Drug reaction with eosinophilia and systemic symptoms: manifestations, treatment, and outcome in 17 patients
Article first published online: 16 APR 2014
© 2014 The International Society of Dermatology
International Journal of Dermatology
Volume 54, Issue 5, pages 537–542, May 2015
How to Cite
Sultan, S. J., Sameem, F. and Ashraf, M. (2015), Drug reaction with eosinophilia and systemic symptoms: manifestations, treatment, and outcome in 17 patients. International Journal of Dermatology, 54: 537–542. doi: 10.1111/ijd.12331
Conflicts of interest: None.
- Issue published online: 21 APR 2015
- Article first published online: 16 APR 2014
Drug-induced hypersensitivity syndrome (DIHS) or drug reaction with eosinophilia and systemic symptoms (DRESS) is a rare type of adverse drug reaction with complex clinical features involving multiple systems of the body.
This study was designed to evaluate the clinical features, course, response to treatment, and outcome of DRESS.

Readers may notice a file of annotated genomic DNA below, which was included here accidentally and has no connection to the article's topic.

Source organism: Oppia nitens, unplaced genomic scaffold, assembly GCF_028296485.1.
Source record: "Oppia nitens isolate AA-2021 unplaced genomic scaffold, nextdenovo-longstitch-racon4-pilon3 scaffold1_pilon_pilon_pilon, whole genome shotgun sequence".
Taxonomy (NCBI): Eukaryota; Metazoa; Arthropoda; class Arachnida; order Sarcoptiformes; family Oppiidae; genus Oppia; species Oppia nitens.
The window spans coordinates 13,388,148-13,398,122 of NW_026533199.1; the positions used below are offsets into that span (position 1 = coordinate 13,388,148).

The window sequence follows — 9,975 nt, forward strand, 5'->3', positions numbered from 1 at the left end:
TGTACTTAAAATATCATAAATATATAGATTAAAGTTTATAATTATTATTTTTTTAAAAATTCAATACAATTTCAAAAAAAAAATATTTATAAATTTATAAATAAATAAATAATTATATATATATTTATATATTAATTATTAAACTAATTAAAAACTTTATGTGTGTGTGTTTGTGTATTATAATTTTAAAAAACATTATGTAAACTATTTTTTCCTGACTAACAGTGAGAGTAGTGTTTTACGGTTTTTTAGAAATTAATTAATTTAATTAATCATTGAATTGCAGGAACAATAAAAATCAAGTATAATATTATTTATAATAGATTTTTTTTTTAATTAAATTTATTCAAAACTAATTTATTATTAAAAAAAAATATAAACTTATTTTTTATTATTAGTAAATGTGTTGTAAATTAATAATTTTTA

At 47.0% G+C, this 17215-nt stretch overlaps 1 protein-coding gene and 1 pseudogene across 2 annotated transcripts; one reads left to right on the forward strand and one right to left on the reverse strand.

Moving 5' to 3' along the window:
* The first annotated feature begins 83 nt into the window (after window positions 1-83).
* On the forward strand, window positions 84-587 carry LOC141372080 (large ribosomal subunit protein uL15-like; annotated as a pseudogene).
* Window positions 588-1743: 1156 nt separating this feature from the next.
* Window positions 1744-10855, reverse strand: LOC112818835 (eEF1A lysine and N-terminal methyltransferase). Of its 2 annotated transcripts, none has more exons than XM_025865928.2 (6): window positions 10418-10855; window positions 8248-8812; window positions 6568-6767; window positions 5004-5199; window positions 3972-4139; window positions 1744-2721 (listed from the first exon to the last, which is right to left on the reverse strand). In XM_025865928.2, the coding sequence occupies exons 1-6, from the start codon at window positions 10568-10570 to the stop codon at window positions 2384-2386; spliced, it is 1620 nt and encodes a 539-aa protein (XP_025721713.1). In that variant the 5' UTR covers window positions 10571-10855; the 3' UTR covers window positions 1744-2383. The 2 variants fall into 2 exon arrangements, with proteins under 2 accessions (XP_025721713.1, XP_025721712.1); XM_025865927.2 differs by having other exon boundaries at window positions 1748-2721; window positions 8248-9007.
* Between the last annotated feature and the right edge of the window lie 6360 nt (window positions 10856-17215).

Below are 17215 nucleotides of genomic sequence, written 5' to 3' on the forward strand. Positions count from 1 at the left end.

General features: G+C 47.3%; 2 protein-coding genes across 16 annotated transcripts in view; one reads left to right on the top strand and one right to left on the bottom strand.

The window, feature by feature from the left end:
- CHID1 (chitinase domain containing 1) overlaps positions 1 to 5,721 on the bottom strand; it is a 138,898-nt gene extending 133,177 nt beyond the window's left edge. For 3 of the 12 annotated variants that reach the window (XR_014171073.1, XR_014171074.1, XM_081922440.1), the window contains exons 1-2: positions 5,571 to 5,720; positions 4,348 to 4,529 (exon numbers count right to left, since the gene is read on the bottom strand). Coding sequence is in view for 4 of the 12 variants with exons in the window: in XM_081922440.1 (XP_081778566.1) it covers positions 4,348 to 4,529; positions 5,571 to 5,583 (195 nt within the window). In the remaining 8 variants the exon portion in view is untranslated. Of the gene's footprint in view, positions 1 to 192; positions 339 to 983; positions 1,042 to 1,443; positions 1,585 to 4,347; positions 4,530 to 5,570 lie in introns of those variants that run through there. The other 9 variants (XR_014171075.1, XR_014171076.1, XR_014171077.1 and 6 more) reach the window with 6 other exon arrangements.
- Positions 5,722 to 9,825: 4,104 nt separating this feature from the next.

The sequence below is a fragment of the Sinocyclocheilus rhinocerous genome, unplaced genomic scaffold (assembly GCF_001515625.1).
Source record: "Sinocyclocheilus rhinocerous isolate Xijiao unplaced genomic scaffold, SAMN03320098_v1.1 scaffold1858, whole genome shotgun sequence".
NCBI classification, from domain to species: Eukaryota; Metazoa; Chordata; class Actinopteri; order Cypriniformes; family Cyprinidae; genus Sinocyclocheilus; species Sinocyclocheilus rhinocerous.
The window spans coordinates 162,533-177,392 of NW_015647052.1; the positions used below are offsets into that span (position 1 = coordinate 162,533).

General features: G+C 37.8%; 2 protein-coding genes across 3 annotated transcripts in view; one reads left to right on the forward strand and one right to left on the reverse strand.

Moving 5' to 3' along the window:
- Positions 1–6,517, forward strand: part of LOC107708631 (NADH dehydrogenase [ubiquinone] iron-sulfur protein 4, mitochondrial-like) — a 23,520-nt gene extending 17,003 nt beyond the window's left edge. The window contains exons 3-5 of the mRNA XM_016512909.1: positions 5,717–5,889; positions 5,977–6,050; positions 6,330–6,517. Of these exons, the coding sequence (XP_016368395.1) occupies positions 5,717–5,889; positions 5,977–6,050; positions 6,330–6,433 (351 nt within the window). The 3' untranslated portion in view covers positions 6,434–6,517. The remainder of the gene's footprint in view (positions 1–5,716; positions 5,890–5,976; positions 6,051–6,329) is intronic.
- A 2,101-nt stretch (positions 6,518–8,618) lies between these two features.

The study involved a retrospective analysis of data collected over a period of four years in 17 patients with DRESS. Clinical features, laboratory findings, responses to treatment, and outcomes were investigated.
The study population included 17 patients, of whom eight (47.1%) were male and nine (52.9%) were female. The most common (64.7%) culprit drugs were anticonvulsants (phenytoin, phenobarbitone, carbamazepine, oxcarbazepine, and lamotrigine). Other causative drugs included allopurinol, dapsone, vancomycin, leflunomide, and nitrofurantoin. The latency period varied from 11 days to 34 days, with a mean of 22.35 ± 5.83 days. The mean latency period of anticonvulsant drugs was longer than that of other drugs. Multisystem involvement was present in all patients. Systemic corticosteroids, injectable followed by oral, were administered to all patients. Thirteen (76.5%) patients recovered completely, two (11.7%) developed post-inflammatory hyperpigmentation, and one (5.9%) patient developed renal failure. One patient with liver failure had a poor outcome.
A variety of drugs can cause DRESS, the most common being anticonvulsants. Patients show diverse presentations with varied organ involvement. Systemic corticosteroids are an effective management option and are associated with a good clinical outcome if started early.